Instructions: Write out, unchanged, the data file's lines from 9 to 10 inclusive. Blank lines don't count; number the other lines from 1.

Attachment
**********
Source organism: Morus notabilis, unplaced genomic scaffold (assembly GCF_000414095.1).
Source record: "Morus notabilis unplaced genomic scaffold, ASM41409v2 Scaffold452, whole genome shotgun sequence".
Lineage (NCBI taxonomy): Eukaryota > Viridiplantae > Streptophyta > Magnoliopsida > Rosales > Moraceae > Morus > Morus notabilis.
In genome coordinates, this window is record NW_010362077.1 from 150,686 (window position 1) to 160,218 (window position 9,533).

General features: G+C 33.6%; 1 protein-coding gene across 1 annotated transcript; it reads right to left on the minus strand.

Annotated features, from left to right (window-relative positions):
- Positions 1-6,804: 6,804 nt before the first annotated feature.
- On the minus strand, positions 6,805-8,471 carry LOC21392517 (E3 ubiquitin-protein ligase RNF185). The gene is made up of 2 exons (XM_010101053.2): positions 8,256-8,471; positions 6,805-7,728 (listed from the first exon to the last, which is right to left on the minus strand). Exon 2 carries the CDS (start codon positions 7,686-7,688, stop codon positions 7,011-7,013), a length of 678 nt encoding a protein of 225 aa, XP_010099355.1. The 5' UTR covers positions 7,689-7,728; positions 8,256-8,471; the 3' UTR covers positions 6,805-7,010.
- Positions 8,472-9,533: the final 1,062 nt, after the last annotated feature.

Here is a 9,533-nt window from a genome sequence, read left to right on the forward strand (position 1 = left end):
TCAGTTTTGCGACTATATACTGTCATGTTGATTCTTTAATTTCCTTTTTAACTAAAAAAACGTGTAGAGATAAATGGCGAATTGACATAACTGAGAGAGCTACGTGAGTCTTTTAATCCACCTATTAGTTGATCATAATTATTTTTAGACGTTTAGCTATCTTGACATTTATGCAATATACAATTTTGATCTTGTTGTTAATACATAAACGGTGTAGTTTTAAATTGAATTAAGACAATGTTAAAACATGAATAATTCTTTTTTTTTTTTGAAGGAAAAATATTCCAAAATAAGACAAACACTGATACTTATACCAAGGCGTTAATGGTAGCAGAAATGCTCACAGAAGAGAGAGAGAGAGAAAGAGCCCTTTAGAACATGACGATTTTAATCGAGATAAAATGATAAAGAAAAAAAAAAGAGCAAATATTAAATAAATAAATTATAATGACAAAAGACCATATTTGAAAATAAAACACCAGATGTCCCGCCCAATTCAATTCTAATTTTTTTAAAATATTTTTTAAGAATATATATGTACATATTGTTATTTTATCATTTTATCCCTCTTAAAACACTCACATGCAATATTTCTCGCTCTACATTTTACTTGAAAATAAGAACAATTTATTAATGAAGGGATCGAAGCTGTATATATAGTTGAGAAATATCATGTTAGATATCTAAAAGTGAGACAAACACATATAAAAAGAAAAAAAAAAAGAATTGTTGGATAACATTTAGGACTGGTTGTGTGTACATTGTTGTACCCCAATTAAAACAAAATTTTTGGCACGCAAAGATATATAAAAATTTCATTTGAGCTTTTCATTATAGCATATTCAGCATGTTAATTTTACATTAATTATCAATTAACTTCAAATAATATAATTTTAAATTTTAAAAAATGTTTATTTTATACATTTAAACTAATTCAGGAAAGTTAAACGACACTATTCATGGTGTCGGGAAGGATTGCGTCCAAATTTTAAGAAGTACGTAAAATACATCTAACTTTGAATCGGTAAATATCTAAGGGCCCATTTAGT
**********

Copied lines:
- Positions 8,472-9,533: the final 1,062 nt, after the last annotated feature.

Here is a 9,533-nt window from a genome sequence, read left to right on the forward strand (position 1 = left end):